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Russian, Chinese militaries will reach peak strength in 10 years, Army Sec. warns

Then-Secretary of the Army, Dr. Mark Esper, talks to 10th Army Air and Missile Defense Command Soldiers at the Landstuhl Satellite Facility, Germany, on Sept. 24, 2018. (Pfc. Charles Thorman/U.S. Army)
February 27, 2019

U.S. Army Secretary Mark Esper said this week that the U.S. predicts Russian and Chinese militaries are going to peak in the next decade, and their militaries will be stronger than ever.

In an interview Monday, Esper said The U.S. Army is now shifting focus, redirecting funds from weapons programs to investments to beat Russian and Chinese military capabilities, Esper said in an interview Monday.

“What we’re looking at is 2028 and beyond, because we think it’s time the Russians will be peaking,” he said, adding that China will peak around 2030.

Esper said that operations in Iraq and Afghanistan “mortgaged its readiness” against the threat of Russia and China. It must now focus on modernizing decades-old equipment, which will require delaying or cutting some 200 programs.

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“If we’re going to fight and win against the Russians and Chinese in the year 2030, 2040 and 2050, I’ve got to start building the next generation now,” he said.

Esper explained that he is prioritizing improved precision for long-range weapons, new combat vehicles and helicopters, and improved missile defenses.

The U.S. has been shifting its focus away from the Middle East and toward China and Russia over the past year.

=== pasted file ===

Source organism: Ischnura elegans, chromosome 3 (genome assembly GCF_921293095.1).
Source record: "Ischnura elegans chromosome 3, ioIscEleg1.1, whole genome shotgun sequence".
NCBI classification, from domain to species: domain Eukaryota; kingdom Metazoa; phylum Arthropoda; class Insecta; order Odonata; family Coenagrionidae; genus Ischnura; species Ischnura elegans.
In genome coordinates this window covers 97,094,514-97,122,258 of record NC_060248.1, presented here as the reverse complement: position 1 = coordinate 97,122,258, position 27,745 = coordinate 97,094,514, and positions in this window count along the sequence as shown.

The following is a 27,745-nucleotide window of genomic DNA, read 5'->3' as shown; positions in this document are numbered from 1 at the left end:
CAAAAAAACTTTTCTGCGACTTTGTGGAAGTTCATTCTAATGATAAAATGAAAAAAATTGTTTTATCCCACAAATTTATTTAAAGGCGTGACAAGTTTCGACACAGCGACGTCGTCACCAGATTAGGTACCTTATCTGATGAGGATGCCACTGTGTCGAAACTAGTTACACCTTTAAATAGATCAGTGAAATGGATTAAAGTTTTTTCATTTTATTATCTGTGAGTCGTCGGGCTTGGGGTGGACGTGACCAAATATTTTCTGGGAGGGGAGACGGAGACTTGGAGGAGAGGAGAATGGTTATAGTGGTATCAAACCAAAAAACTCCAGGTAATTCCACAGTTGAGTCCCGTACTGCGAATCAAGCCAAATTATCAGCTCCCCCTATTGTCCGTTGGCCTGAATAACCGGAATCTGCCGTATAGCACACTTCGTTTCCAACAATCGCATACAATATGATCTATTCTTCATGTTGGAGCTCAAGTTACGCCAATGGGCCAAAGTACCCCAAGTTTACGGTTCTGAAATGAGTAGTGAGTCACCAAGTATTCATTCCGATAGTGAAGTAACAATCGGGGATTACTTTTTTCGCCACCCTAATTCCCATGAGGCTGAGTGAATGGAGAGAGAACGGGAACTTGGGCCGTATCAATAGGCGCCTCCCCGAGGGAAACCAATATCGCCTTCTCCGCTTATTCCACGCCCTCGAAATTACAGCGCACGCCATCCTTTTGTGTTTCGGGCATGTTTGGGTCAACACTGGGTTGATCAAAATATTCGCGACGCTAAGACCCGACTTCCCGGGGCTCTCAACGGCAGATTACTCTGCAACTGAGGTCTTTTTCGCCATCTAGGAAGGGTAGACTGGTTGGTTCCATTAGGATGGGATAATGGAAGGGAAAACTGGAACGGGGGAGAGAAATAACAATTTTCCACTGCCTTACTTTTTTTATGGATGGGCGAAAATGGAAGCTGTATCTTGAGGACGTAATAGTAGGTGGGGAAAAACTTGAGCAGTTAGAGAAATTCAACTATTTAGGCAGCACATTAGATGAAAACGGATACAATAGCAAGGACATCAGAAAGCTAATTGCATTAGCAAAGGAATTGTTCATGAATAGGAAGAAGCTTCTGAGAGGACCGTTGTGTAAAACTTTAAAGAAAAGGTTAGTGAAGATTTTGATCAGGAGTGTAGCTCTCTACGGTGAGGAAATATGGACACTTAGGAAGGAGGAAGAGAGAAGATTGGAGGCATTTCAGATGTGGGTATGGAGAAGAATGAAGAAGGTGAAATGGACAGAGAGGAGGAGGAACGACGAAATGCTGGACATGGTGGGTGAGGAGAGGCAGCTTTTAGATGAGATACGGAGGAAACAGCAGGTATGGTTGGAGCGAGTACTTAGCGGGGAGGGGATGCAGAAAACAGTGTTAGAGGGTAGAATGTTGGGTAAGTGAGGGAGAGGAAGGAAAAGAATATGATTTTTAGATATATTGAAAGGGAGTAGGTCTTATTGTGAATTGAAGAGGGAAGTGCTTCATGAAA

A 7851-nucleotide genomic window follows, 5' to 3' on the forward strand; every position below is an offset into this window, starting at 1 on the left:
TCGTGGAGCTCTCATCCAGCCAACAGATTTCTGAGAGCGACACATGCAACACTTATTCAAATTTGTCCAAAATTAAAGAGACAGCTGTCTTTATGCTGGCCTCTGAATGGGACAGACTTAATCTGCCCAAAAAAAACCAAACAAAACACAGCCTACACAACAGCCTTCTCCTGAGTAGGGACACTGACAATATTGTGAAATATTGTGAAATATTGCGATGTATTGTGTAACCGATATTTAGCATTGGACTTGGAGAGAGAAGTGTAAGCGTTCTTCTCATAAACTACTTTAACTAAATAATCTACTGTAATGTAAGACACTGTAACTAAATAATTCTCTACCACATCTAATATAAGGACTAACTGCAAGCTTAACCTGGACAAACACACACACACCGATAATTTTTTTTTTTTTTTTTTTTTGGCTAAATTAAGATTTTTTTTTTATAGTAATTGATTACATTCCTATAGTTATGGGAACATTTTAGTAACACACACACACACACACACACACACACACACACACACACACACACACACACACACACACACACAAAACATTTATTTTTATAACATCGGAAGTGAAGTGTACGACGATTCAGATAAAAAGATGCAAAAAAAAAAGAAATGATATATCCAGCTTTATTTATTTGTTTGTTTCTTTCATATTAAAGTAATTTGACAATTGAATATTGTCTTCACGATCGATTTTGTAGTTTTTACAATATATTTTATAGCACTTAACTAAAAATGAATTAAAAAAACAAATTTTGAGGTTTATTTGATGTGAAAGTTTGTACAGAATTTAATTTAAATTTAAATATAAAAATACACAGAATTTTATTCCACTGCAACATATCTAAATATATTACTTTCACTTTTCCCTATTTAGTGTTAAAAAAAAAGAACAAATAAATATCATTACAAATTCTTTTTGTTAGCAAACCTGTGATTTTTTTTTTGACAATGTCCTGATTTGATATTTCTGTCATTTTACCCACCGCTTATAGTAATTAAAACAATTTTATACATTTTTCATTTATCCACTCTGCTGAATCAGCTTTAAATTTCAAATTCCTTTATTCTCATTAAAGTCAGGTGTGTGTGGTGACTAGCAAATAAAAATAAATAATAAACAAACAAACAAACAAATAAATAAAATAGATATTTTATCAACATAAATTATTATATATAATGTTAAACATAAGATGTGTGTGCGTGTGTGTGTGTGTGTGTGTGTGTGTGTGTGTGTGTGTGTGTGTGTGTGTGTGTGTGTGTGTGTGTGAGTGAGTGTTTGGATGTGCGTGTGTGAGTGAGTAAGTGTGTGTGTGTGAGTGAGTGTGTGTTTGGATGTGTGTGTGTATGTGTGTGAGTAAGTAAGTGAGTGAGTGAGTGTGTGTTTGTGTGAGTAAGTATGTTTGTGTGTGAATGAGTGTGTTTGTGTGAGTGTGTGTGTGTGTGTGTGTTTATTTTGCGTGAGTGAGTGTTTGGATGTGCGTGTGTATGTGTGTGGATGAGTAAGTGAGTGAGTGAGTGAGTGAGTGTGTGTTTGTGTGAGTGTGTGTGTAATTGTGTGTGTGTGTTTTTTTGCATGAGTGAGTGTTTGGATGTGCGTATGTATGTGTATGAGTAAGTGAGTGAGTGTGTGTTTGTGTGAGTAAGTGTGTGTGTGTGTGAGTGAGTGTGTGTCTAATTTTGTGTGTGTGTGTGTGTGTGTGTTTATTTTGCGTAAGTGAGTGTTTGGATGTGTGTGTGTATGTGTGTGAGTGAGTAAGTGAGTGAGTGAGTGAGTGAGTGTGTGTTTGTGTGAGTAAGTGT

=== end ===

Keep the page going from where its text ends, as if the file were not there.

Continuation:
Both China and Russia have been named as threats in numerous federal reports and strategies, in addition to the growing concern of the U.S.’s comparative capabilities.

The Pentagon’s National Defense Strategy outlined China and Russia as top threats facing the U.S. It also reflects the shifting views of President Donald Trump, who is reducing emphasis on the Middle East after announcing troop withdrawals from Syria and Afghanistan.

Shortly after assuming his position as Acting Defense Secretary earlier this year, Patrick Shanahan said he wanted to continue the previous defense strategy that emphasized Russia and China, and told military leaders to remember “China, China, China.”

In September, Shanahan called for the execution of the National Defense Strategy, noting that China and Russia have built strategies based on analyzing the fighting tactics of the U.S. and could now thwart U.S. operations.

Shanahan’s remarks echo those made by his predecessor, Former Defense Secretary Jim Mattis. In January 2018, Mattis declared, “Great power competition, not terrorism, is now the primary focus of U.S. national security.”

Mattis added that the U.S. military’s advantage toward foreign adversaries like China and Russia was dwindling along with the U.S. military’s leadership in air, land, sea, space and cyberspace powers.

“We have no room for complacency and history makes clear that America has no preordained right to victory on the battlefield,” Mattis said at the time.

The National Defense Authorization Act (NDAA) also contained several provisions against China and a Russian interference strategy, including stipulations for increasing military capabilities in direct response to China’s growing capabilities.